FDA approves vaccine for prevention of H5N1 avian influenza
Adjuvanted vaccine to supplement national stockpile and is not intended for commercial availability
The U.S. Food and Drug Administration has approved the first adjuvanted vaccine for the prevention of H5N1 avian influenza. The vaccine, Influenza A (H5N1) Virus Monovalent Vaccine, Adjuvanted, is for use in people 18 years of age and older who are at increased risk of exposure to the H5N1 influenza virus.
Avian influenza A viruses typically do not infect people, however some viruses, such as H5N1, have caused serious illness and death in people outside of the U.S., mostly among people who have been in close contact with infected poultry. When people do become infected with H5N1, about 60 percent die, according to the World Health Organization. H5N1 is an influenza virus with pandemic potential because it continues to infect wild birds with occasional outbreaks of influenza disease in poultry populations, and most humans have no immunity to it.
"This vaccine could be used in the event that the H5N1 avian influenza virus develops the capability to spread efficiently from human to human, resulting in the rapid spread of disease across the globe," said Karen Midthun, M.D., director of the FDA's Center for Biologics Evaluation and Research. "Vaccines are critical to protecting public health by helping to counter the transmission of influenza disease during a pandemic."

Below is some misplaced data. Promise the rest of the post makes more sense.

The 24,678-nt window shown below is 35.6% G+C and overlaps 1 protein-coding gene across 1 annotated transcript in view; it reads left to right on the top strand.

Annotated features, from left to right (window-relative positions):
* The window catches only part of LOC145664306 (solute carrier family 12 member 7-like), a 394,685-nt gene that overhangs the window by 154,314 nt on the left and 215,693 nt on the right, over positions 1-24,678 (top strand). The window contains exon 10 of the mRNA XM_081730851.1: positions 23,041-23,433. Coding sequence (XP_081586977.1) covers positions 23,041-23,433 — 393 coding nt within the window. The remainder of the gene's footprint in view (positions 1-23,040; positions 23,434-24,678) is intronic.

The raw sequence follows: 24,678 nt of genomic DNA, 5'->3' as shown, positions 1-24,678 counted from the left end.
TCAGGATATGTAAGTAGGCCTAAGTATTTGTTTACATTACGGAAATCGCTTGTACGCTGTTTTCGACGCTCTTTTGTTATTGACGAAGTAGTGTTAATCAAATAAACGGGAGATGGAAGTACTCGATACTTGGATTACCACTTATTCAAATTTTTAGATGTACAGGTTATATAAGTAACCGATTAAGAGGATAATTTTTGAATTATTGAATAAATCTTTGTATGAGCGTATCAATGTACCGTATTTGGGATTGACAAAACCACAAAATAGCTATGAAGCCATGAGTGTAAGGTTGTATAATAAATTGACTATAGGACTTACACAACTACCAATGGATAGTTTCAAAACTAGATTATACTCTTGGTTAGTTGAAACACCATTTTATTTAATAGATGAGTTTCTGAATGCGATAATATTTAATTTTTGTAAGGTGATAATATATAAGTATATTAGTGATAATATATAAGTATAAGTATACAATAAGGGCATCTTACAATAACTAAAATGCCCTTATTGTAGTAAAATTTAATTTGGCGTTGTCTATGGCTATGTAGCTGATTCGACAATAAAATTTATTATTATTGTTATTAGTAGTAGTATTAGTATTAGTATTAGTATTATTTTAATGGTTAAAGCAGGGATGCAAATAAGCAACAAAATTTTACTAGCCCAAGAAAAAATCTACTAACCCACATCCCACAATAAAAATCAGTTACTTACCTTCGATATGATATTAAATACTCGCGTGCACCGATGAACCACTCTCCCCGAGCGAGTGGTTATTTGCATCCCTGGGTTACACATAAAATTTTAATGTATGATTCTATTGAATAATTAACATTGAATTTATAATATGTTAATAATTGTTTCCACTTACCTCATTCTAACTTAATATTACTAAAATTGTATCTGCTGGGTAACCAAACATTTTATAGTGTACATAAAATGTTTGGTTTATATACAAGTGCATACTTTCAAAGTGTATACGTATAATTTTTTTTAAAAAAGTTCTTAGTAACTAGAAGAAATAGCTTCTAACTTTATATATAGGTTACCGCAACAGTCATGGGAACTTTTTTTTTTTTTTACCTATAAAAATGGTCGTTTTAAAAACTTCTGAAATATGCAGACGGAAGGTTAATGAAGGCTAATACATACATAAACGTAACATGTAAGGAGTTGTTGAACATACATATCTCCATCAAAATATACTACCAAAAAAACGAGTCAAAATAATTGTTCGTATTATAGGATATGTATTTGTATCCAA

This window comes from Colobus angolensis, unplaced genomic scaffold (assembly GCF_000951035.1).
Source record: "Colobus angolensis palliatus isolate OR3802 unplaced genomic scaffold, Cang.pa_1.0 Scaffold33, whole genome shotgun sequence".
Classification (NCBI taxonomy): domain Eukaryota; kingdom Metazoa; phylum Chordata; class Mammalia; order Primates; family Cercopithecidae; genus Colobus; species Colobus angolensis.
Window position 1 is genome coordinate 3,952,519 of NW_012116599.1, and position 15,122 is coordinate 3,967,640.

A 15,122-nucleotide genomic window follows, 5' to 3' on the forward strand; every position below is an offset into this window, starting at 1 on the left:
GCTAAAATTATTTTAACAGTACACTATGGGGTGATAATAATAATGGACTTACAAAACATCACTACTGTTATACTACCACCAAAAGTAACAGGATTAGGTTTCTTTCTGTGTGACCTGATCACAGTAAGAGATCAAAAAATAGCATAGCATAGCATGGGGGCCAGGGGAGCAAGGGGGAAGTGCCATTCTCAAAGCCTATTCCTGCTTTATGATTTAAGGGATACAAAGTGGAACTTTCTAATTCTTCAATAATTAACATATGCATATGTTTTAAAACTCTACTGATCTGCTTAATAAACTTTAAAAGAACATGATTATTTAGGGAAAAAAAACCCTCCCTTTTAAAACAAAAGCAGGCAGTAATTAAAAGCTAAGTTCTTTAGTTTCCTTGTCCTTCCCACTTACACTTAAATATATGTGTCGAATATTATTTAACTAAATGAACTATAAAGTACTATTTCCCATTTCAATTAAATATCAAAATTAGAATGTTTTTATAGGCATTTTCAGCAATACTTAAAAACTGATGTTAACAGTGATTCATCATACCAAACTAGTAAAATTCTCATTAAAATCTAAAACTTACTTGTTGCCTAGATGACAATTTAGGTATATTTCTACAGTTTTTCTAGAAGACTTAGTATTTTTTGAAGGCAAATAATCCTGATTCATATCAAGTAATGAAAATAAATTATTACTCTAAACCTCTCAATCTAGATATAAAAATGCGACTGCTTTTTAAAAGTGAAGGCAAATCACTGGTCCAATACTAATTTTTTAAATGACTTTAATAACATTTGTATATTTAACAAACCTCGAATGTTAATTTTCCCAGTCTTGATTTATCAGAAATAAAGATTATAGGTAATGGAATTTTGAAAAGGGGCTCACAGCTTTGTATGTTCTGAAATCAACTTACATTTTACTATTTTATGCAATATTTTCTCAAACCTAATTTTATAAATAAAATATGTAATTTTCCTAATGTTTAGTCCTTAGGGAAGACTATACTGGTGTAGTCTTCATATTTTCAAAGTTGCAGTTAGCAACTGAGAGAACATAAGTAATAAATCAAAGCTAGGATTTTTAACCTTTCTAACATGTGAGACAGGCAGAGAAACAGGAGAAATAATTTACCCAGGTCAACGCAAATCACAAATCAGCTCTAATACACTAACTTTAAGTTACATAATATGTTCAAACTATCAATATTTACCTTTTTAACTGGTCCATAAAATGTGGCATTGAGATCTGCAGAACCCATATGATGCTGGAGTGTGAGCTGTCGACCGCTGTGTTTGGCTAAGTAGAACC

The H5N1 avian influenza vaccine is not intended for commercial availability. The U.S. Department of Health and Human Services has purchased the vaccine from the manufacturer, ID Biomedical Corporation of Quebec (a subsidiary of GlaxoSmithKline Biologicals), for inclusion within the national stockpile for distribution by public health officials if needed.
The vaccine is made using an egg-based manufacturing process, which is also used for ID Biomedical Corporation's seasonal influenza vaccine, FluLaval. It contains the adjuvant AS03, an oil-in-water emulsion. An adjuvant is a substance incorporated into some vaccines to enhance or direct the immune response of the vaccinated individual. The adjuvant makes it possible to use a small amount of influenza protein per dose of vaccine to elicit the desired immune response in an individual to prevent influenza disease. Reducing the amount of influenza protein per dose helps to increase the total number of doses of a safe and effective vaccine available for the public during a pandemic.
The H5N1 component and the AS03 adjuvant component are supplied in two separate vials, which must be combined prior to use. The vaccine is administered via intramuscular injection in two doses, 21 days apart.
The evaluation of safety compared approximately 3,400 adults 18 years of age and older who received the vaccine to about 1,100 adults who received placebo in a multi-center study. The most common side effect reported during the clinical studies among the vaccine recipients was injection site pain. Muscle aches, headache, fatigue and injection site redness and swelling were also common. To determine how well the vaccine works, the immune response was evaluated in about 2,000 of the vaccinated adults. The results showed that 91 percent of individuals between the ages of 18 and 64 years and 74 percent of individuals 65 years and older who received the two-dose regimen developed antibodies at a level that is expected to reduce the risk of getting influenza.
The manufacturer will collaborate with the FDA and other U.S. governmental agencies on plans to collect additional safety and effectiveness data through U.S. government-sponsored studies of the vaccine, in the event that it is used during an H5N1 influenza virus pandemic.